The School Board voted on allocating $100M for Phase-1 of the second high school, which is supposed to serve 1000 students.
How did the School Board arrive at this dollar amount? What scope of work is planned for the $100M? This has not been made public. A vague public statement made in a previous issue of The Independent newspaper, by the Dublin School Superintendent, Leslie Boozer, makes it seem like whatever can be accomplished with $100M will be called Phase- 1 of the second high school.
At the School Board meeting in which the Board members voted for the $100M budget, President Megan Rouse and trustee Dan Cunningham strongly opposed a suggestion to increase the budget. They claimed that they trust their committee to deliver phase 1 within $100M, even though what phase 1 consists of, in terms of facilities to serve 1000 students, hadn’t been defined.
The lack of transparency about Rouse and Cunningham’s objection to expanding the budget for phase-1 and about why they feel $100M is sufficient to build a second high school without a publicized scope of work leaves only questions in the minds of constituents, such as, “What are they thinking??! Is there something else going on? Is it corruption? Is it political gimmickry?”
If the outcome of decisions is suspicion, then it’s a sign of a lack of transparency in decision-making, and therefore dysfunction in government.
Absence of strong leadership
The fourth evidence of dysfunction in Dublin is the absence of strong leaders in the City Council and in the School Board, whose actions are driven by their commitment to serving the needs of all constituents more than their political careers.
The City Council’s half-hearted support for solving school overcrowding makes one question their commitment to their constituents’ needs, expressed in the City’s mission statement: a high quality of life…a safe and secure environment…new opportunities.
Reputable research, published on the California Board of Education website, suggests that overcrowded schools do not result in a safe and secure environment with high-quality education and new opportunities. Rather, the research shows that overcrowding increases bullying and diminishes student and teacher performance.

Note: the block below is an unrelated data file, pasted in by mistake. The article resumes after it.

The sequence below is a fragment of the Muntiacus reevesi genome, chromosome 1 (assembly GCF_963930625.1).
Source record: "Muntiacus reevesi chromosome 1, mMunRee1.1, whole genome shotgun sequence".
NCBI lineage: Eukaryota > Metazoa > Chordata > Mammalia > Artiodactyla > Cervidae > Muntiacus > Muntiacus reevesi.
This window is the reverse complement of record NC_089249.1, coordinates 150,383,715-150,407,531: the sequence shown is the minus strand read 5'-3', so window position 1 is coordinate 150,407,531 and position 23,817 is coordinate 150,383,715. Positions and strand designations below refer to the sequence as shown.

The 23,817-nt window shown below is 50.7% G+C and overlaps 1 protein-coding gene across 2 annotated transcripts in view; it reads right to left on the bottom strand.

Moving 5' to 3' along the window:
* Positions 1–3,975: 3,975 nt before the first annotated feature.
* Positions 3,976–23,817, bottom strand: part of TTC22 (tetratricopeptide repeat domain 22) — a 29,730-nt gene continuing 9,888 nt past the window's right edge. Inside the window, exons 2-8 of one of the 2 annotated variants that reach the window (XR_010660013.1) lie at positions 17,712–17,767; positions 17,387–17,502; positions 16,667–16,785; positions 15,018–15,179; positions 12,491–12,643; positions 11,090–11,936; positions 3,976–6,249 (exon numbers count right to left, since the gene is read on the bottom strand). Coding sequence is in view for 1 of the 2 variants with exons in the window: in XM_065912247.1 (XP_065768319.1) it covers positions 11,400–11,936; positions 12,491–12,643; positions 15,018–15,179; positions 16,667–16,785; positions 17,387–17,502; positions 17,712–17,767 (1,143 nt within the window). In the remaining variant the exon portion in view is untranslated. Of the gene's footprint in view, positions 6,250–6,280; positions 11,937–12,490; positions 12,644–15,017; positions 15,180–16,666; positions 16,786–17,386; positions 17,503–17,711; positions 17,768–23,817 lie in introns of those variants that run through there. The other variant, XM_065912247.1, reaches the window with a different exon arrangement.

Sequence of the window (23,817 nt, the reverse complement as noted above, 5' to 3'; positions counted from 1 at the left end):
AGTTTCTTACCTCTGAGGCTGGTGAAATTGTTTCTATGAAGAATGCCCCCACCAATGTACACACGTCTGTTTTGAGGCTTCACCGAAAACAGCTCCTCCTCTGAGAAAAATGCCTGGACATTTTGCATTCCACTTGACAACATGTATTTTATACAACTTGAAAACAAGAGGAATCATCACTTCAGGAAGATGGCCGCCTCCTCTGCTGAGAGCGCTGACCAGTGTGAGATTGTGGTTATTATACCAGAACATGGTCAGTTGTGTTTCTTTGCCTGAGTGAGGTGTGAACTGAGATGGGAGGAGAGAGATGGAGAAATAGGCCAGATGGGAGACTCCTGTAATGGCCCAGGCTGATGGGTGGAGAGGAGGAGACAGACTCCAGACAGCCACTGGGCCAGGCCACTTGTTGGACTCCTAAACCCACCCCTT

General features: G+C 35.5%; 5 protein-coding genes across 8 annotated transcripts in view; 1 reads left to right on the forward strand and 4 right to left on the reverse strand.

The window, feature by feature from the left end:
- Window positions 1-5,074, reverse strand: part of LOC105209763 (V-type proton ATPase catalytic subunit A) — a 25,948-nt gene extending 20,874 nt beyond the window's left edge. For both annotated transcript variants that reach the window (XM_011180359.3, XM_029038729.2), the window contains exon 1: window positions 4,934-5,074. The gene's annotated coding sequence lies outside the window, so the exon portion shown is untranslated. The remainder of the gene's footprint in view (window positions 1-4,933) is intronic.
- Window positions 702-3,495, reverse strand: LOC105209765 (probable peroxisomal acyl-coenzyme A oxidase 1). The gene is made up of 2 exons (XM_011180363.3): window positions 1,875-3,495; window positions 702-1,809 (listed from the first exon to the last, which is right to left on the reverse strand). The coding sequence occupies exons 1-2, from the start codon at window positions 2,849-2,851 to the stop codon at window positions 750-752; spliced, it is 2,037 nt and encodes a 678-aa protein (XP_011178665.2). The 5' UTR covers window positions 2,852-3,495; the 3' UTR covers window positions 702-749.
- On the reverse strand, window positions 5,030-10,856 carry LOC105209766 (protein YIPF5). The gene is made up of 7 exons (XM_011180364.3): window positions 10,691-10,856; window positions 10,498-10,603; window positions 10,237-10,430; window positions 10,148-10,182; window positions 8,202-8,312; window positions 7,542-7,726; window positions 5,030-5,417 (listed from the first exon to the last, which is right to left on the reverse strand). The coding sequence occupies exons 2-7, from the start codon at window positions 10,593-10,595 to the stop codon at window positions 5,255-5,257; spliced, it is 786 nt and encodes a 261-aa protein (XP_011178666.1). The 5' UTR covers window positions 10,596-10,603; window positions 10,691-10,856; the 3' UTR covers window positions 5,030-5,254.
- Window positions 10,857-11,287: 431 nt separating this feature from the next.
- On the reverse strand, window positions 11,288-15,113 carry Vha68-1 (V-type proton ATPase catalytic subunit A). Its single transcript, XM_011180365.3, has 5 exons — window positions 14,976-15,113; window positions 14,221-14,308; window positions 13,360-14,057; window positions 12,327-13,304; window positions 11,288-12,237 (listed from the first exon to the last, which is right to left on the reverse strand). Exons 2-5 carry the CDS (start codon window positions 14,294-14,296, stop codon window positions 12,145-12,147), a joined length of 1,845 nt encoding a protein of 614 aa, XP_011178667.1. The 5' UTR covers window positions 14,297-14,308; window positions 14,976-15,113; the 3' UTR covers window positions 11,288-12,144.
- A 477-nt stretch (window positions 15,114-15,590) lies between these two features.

The City Council and School Board seem to lack strong leadership in driving cooperation between these entities to solve the school overcrowding problem. Instead, we see the token gestures mentioned earlier.
David Haubert and Megan Rouse, this is an opportunity for you to leave a legacy of shared leadership in solving a serious problem that Dublin residents are facing!
We – your constituents – want you to work together to expedite the formal declaration of school overcrowding as a problem that needs the immediate attention of the City Council and the School Board.
We want you to truly collaborate on answering “how can the City and School Board fund and secure a suitable site for a second high school?”
The complete solution should unite Dublin and include the following:
1. A well-defined and funded scope for phase-1, including facilities and services that will serve 1000 students.
2. Well-defined subsequent phases that will result in a high-school serving 2500 students, along with a plan for how they will be funded.
3. A well-defined plan for upgrading and renovating existing schools to solve for over-crowding and how these projects will be funded.